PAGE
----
New Zealand ranks 16th most competitive nation globally

by NZ Adviser02 Oct 2015
New Zealand has again jumped up a place on the Global Competitiveness Index this year, from 17th last year and 18th the year before.

The Index ranks countries based on performance indicators such as innovation, market size, market efficiency, infrastructure and business sophistication.
Countries in the top ten were Switzerland as number one, followed by  Singapore, US, Germany, Netherlands, Japan, Hong Kong, Finland, Sweden and UK, with Australia 21st in the rankings.

New Zealand’s GDP per capita (currently US$40,000) has increased steadily along with the Index ranking.

BusinessNZ chief executive Phil O’Reilly says the ranking showcases the strength of country’s institutions and economic fundamentals, areas such as innovation, business sophistication and infrastructure still need improvement.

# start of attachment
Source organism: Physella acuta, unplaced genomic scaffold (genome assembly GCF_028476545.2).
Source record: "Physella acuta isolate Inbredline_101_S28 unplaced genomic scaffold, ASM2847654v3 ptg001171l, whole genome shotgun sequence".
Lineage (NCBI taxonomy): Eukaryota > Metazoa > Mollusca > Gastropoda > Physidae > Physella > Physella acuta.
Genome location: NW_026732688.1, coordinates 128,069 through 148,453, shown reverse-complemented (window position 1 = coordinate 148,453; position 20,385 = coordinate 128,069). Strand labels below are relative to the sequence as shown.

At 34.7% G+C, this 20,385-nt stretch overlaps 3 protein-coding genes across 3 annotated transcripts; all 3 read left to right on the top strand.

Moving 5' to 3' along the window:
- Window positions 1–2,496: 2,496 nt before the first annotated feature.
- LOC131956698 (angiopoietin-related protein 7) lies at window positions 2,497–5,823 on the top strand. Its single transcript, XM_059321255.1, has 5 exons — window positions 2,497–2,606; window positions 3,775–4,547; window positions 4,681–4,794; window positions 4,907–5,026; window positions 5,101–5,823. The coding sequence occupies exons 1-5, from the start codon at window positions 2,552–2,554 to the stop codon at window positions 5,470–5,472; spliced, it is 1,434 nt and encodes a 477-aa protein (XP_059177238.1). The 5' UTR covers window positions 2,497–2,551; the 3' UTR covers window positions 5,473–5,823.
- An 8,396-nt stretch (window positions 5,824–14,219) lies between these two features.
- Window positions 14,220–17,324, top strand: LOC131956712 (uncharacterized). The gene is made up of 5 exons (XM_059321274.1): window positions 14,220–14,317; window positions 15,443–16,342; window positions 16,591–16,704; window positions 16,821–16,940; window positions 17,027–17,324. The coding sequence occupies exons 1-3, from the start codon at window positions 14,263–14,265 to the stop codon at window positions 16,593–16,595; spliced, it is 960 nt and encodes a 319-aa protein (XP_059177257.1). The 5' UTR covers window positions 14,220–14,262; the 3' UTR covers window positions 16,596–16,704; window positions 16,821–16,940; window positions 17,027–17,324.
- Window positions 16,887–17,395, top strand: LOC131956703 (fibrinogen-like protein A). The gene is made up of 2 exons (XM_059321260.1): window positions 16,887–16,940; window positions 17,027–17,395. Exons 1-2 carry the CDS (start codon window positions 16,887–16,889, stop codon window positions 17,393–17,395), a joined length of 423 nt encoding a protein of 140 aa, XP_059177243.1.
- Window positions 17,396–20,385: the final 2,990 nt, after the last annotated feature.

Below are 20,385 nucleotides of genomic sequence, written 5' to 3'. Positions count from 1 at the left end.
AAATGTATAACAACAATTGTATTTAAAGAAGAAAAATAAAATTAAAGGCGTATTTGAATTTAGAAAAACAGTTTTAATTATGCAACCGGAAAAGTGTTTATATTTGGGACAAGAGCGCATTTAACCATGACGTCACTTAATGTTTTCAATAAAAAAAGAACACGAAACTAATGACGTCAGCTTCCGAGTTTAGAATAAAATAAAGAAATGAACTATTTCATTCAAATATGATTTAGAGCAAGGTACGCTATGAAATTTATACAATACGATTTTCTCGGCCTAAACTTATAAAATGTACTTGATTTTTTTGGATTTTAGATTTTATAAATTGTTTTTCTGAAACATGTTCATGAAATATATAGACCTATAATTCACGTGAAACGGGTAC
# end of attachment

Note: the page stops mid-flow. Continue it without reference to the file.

“In our progress towards becoming a more value-added, sophisticated exporter of goods and services, New Zealand performed ‘okay but could do better’ on factors such as collaboration for innovation, government purchasing fostering innovation, investment in R&D and training, availability of in-demand skills, availability of engineers and scientists, availability of finance for innovative start-ups, appetite for entrepreneurial risk, development of unique products and processes, companies’ control of international distribution of their products, and participation in value chains and clusters,” O’Reilly said.

“In New Zealand’s environment for business, areas for improvement include the compliance burden on business, restrictive regulations on hiring and firing, restrictive foreign investment rules, restrictions on hiring foreign labour, lack of ‘pay for productivity’ practices, and tax and benefit policies reducing incentives to work and invest.

“The Competitiveness Report found that New Zealand’s road and rail infrastructure were of a middling ranking but could be improved.

“Good scores were achieved for strategies for and use of ICT and for companies growing online sales.”

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